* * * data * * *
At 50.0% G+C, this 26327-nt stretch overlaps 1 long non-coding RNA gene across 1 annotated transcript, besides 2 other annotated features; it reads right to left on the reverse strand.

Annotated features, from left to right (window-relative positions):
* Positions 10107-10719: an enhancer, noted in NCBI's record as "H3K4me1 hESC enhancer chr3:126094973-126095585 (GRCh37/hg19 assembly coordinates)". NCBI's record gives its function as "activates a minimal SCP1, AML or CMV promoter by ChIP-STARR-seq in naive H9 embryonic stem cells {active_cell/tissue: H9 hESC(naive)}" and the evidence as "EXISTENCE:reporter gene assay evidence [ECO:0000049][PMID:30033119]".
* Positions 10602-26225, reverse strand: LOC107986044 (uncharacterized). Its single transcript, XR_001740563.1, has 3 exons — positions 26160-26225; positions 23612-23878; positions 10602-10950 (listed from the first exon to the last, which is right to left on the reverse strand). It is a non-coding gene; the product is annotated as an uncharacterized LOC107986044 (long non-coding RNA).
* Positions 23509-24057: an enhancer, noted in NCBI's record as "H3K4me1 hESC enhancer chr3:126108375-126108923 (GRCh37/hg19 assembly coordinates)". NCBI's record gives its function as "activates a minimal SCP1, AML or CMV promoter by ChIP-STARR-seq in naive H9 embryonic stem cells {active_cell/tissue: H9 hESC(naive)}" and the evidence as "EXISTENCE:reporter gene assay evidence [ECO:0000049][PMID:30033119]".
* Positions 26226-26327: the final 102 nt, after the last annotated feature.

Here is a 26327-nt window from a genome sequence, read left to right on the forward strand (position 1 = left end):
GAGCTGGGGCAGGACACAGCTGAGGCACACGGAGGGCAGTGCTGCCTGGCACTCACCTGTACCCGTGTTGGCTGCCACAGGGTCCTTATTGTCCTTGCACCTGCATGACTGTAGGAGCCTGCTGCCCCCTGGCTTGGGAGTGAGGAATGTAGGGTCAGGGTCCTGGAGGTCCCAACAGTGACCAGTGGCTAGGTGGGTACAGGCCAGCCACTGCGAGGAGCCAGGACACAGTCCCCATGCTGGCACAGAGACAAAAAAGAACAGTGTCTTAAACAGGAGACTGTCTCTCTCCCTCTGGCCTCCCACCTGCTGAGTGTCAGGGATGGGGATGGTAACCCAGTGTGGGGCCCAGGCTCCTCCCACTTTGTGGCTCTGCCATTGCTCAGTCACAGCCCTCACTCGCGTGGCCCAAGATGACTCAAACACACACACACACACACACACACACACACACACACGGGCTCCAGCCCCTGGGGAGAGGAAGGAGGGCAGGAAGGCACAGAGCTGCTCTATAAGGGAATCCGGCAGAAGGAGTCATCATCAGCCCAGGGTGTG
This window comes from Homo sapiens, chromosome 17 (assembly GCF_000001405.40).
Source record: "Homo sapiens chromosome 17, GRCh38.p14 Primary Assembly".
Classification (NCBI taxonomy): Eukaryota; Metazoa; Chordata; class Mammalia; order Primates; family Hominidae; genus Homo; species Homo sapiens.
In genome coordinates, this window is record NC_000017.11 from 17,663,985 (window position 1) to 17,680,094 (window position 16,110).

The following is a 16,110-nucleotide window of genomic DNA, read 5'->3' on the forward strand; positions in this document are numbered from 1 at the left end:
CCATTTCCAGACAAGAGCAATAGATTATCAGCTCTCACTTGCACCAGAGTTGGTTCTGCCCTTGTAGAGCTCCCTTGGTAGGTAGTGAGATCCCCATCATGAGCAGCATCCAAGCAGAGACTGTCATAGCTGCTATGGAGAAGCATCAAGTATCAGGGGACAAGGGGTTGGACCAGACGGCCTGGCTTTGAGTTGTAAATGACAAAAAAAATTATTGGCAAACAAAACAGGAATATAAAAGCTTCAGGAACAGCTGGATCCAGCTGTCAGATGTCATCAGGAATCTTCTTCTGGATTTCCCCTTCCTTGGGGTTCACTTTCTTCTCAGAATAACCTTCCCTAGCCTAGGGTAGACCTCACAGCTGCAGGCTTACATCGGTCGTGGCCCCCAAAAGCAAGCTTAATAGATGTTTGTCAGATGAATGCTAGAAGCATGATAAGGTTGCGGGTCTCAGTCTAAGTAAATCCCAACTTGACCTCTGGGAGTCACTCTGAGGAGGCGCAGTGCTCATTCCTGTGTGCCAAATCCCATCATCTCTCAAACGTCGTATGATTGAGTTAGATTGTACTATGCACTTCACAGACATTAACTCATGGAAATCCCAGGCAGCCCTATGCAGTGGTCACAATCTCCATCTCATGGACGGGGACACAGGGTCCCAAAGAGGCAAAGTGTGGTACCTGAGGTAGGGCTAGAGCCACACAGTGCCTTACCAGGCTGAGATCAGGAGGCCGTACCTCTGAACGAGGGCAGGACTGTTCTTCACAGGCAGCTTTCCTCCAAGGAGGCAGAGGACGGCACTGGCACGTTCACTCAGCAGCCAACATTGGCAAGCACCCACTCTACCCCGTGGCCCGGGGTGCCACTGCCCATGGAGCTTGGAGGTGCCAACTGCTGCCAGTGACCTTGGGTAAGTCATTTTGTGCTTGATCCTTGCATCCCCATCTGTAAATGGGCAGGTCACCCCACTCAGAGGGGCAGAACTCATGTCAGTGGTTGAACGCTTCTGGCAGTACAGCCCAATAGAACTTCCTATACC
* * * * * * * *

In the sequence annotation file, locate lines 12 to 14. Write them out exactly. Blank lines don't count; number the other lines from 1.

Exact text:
In genome coordinates, this window is record NC_000017.11 from 17,663,985 (window position 1) to 17,680,094 (window position 16,110).

The following is a 16,110-nucleotide window of genomic DNA, read 5'->3' on the forward strand; positions in this document are numbered from 1 at the left end:
CCATTTCCAGACAAGAGCAATAGATTATCAGCTCTCACTTGCACCAGAGTTGGTTCTGCCCTTGTAGAGCTCCCTTGGTAGGTAGTGAGATCCCCATCATGAGCAGCATCCAAGCAGAGACTGTCATAGCTGCTATGGAGAAGCATCAAGTATCAGGGGACAAGGGGTTGGACCAGACGGCCTGGCTTTGAGTTGTAAATGACAAAAAAAATTATTGGCAAACAAAACAGGAATATAAAAGCTTCAGGAACAGCTGGATCCAGCTGTCAGATGTCATCAGGAATCTTCTTCTGGATTTCCCCTTCCTTGGGGTTCACTTTCTTCTCAGAATAACCTTCCCTAGCCTAGGGTAGACCTCACAGCTGCAGGCTTACATCGGTCGTGGCCCCCAAAAGCAAGCTTAATAGATGTTTGTCAGATGAATGCTAGAAGCATGATAAGGTTGCGGGTCTCAGTCTAAGTAAATCCCAACTTGACCTCTGGGAGTCACTCTGAGGAGGCGCAGTGCTCATTCCTGTGTGCCAAATCCCATCATCTCTCAAACGTCGTATGATTGAGTTAGATTGTACTATGCACTTCACAGACATTAACTCATGGAAATCCCAGGCAGCCCTATGCAGTGGTCACAATCTCCATCTCATGGACGGGGACACAGGGTCCCAAAGAGGCAAAGTGTGGTACCTGAGGTAGGGCTAGAGCCACACAGTGCCTTACCAGGCTGAGATCAGGAGGCCGTACCTCTGAACGAGGGCAGGACTGTTCTTCACAGGCAGCTTTCCTCCAAGGAGGCAGAGGACGGCACTGGCACGTTCACTCAGCAGCCAACATTGGCAAGCACCCACTCTACCCCGTGGCCCGGGGTGCCACTGCCCATGGAGCTTGGAGGTGCCAACTGCTGCCAGTGACCTTGGGTAAGTCATTTTGTGCTTGATCCTTGCATCCCCATCTGTAAATGGGCAGGTCACCCCACTCAGAGGGGCAGAACTCATGTCAGTGGTTGAACGCTTCTGGCAGTACAGCCCAATAGAACTTCCTATACC